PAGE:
The stock market suffered a moderate setback Monday, yielding to profit taking induced partly by rising interest rates.
The trading pace slowed as prices pulled back.
The Dow Jones average of 30 industrials dropped 10.13 to 2,176.74.
Volume on the New York Stock Exchange came to 143.30 million shares, down from 184.10 million Friday.
Analysts said there was nothing dramatic in the news to account for the market's softness.
But they noted that the runaway advance in stock prices since the start of 1987 had lately showed signs of losing momentum. That was enough, analysts said, to encourage traders to cash in some of their gains, hoping perhaps to reinvest the proceeds at lower prices in a few days or weeks.
In the first 26 sessions of the year through last Friday, the Dow Jones industrial average chalked up 20 gains and just six losses.
In addition, stocks got no help from the bond market. The Treasury's key 30-year bond fell 13/16 point, or about $8 for every $1,000 in face value, while its yield rose to 7.52% from 7.46% late Friday.
Losers among the blue chips included International Business Machines, down 2 at 133 3/4; Ford Motor, down 1 3/4 at 75 1/2; Eastman Kodak, down 1 1/8 at 75 7/8; Dow Chemical, down 1 at 73, and RJR Nabisco, down 1 1/2 at 60 1/8.
Sears Bucks Trend
Sears, Roebuck bucked the trend, gaining 1/2 to 46. The company raised its quarterly dividend to 50 cents a share from 44 cents.
Diamond Shamrock led the NYSE active list, down 3/8 at 14 1/2. The company, which is planning a restructuring, rejected a takeover bid by financier T. Boone Pickens Jr. Pickens' group subsequently dropped its offer.
Reebok International rose 1 7/8 to 30 1/2, posting one of the day's best percentage gains. The company reported an order backlog of $445 million as of Jan. 1, up from $325 million a year earlier.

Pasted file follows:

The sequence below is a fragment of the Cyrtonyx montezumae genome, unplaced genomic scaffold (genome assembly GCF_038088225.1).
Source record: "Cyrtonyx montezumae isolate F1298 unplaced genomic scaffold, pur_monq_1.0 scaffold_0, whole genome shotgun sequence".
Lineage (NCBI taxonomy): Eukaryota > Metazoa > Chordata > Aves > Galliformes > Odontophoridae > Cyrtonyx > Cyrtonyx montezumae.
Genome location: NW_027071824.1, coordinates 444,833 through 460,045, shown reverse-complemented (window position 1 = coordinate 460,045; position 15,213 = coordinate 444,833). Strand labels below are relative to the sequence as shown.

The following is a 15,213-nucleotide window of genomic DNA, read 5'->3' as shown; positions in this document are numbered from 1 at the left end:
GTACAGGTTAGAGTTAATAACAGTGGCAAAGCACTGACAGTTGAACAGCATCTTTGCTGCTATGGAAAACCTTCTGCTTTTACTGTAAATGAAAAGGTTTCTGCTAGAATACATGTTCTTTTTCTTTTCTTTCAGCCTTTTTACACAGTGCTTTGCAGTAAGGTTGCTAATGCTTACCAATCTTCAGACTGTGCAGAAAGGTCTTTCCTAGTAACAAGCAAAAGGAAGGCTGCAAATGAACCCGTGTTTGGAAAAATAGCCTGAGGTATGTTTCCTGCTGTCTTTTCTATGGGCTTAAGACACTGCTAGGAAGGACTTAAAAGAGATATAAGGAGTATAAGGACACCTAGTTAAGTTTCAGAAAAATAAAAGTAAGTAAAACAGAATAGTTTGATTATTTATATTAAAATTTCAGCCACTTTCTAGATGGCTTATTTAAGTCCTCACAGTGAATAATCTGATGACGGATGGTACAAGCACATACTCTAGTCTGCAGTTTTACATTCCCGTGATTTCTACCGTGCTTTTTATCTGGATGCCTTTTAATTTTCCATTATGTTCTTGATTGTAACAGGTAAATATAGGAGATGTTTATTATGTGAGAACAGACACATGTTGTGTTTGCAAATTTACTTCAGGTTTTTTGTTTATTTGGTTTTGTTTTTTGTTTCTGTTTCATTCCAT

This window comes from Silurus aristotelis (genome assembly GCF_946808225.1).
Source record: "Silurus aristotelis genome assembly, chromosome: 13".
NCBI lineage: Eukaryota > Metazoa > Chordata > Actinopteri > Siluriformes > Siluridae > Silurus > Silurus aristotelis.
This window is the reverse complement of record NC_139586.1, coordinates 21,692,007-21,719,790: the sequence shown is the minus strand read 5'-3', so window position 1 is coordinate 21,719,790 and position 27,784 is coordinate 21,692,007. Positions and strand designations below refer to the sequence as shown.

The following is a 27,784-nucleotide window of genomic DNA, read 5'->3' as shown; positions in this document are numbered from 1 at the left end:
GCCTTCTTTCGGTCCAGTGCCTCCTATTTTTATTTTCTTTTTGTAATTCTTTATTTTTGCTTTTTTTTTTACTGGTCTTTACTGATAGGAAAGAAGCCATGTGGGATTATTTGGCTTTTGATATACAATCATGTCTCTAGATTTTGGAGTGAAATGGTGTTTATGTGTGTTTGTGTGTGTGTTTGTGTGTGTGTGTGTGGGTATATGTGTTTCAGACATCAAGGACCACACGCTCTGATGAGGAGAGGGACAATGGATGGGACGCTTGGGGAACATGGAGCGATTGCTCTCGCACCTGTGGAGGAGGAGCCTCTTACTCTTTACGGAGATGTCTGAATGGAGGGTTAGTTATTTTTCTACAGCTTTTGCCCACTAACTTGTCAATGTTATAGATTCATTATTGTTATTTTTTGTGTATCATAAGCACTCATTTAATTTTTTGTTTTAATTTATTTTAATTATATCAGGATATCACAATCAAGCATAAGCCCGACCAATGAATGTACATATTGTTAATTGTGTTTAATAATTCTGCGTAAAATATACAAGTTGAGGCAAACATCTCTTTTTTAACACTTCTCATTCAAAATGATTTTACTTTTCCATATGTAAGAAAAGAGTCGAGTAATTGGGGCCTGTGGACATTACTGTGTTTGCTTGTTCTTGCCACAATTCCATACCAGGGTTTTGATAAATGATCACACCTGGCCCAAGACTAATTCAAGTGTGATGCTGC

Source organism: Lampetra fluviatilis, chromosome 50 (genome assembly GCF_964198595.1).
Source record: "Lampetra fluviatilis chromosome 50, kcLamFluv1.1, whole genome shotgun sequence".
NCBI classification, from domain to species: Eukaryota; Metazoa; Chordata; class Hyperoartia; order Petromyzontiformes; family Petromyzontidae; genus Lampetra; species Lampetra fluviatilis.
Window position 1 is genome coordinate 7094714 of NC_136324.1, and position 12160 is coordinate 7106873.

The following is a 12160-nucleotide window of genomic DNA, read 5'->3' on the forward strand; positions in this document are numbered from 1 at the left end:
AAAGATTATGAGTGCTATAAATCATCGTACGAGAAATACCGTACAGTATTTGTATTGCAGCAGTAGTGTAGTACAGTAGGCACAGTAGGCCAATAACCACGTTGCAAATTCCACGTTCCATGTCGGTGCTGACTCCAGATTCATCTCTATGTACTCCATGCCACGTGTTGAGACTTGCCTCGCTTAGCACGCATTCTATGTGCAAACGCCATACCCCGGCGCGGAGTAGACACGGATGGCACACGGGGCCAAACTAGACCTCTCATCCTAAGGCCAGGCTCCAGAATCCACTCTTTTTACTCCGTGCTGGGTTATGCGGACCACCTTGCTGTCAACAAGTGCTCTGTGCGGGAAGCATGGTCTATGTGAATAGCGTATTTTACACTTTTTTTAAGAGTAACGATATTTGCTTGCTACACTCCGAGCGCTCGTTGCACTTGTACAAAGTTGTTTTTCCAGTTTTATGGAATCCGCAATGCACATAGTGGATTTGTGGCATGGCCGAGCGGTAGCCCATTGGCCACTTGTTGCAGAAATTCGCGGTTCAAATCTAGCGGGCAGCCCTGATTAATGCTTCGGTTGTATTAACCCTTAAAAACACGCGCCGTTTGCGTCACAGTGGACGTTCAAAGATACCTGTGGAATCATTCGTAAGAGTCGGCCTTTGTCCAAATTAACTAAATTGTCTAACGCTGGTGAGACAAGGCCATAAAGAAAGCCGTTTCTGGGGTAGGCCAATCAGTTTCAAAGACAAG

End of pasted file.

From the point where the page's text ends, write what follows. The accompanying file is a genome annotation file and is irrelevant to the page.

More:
Many bank stocks showed fractional losses in response to the rise in interest rates. Citicorp dropped 3/4 to 55 3/4, Chemical New York fell to 48 1/8, Chase Manhattan dipped 1/2 to 39 3/8 and Manufacturers Hanover slipped 1/2 to 47.
Government bond prices fell sharply Monday as the credit markets continued to be depressed by the falling dollar.
"The plunge in the dollar took its toll on Treasury prices," said William Sullivan, director of money-market research for the investment firm Dean Witter Reynolds.
The dollar dropped against most major currencies Monday after Treasury Secretary James A. Baker III dismissed speculation that the big five financial powers would meet soon to try to stabilize foreign exchange markets.
Bond prices have fallen along with the dollar in its recent decline, reflecting trader concern that dollar-denominated securities, such as bonds and notes, will be less attractive to foreign investors.
In the secondary market for Treasury bonds, prices of short-term governments were about 5/32 point lower, intermediate maturities ranged from 7/32 point to 15/32 point lower, and long-term issues fell 7/8 point, according to figures provided by Telerate Inc.
In corporate trading, industrials fell 3/8 point and utilities were 1/8 point lower in light trading, according to the investment firm of Salomon Bros.